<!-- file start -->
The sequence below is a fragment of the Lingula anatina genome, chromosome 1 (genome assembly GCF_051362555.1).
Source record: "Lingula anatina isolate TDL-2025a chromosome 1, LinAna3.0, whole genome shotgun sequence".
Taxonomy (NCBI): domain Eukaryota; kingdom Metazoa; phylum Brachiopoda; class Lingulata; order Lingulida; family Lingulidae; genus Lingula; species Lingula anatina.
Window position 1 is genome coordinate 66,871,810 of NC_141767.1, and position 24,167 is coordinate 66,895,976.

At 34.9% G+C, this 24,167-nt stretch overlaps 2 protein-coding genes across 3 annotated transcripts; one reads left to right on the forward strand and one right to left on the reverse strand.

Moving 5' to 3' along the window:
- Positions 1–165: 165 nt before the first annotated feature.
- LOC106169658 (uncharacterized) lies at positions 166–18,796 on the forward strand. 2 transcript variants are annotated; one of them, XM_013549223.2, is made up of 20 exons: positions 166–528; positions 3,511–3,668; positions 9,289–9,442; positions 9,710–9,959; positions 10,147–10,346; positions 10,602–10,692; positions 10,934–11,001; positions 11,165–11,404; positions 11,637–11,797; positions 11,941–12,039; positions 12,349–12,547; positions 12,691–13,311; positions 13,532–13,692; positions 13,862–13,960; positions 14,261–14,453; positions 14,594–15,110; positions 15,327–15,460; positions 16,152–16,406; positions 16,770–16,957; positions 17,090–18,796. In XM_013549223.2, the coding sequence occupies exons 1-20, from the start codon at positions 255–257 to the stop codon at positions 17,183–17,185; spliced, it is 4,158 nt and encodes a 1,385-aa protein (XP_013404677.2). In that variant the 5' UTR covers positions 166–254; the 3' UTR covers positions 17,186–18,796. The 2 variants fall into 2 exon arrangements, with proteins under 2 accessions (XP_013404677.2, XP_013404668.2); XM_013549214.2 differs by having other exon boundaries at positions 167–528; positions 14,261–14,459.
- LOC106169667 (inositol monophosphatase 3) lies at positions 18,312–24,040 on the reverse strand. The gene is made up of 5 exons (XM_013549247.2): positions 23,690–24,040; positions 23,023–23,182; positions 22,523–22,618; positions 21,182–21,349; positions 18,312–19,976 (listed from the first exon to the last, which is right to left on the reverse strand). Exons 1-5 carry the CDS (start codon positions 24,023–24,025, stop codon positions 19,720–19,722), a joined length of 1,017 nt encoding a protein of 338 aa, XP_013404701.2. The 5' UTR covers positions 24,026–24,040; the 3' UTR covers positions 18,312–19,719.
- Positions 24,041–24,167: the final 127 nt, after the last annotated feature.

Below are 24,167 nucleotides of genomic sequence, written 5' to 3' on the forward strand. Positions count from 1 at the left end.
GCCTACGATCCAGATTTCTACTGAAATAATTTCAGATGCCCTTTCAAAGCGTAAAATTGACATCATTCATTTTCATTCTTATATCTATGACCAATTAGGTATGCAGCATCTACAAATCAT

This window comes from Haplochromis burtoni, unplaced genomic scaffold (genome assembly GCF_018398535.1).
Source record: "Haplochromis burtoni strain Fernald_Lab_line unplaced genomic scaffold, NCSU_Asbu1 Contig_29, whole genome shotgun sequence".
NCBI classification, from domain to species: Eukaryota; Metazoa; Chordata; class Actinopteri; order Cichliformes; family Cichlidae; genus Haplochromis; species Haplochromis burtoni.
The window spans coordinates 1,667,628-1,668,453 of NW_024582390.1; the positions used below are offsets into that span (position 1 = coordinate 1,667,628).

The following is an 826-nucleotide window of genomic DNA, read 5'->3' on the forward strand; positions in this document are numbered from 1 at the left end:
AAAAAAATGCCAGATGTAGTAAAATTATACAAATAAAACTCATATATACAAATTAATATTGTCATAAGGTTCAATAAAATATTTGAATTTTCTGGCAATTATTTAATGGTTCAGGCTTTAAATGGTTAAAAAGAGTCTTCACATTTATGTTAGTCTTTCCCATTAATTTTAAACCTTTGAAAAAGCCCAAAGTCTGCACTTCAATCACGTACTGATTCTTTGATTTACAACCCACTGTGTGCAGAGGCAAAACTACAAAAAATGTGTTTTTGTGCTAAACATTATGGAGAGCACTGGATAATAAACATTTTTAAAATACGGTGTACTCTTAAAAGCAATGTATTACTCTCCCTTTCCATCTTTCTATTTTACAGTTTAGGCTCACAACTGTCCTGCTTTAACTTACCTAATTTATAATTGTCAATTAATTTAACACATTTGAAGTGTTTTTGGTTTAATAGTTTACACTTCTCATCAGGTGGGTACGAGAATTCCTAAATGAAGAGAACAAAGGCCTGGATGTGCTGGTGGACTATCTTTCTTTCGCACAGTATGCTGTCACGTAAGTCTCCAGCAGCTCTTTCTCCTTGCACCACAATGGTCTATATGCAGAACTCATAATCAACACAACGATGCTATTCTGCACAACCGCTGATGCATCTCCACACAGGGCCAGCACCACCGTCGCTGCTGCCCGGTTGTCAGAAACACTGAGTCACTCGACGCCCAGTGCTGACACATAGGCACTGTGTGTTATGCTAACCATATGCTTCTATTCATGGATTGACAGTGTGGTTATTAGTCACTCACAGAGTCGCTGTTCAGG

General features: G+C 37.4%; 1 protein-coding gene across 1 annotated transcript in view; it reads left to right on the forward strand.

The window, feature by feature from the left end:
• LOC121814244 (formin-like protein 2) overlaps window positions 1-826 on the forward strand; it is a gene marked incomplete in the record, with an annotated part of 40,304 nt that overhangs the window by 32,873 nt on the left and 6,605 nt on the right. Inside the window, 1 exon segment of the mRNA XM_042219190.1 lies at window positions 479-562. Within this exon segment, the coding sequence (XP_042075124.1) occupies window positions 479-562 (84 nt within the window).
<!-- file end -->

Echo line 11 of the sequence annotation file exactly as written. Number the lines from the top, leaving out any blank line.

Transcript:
Below are 24,167 nucleotides of genomic sequence, written 5' to 3' on the forward strand. Positions count from 1 at the left end.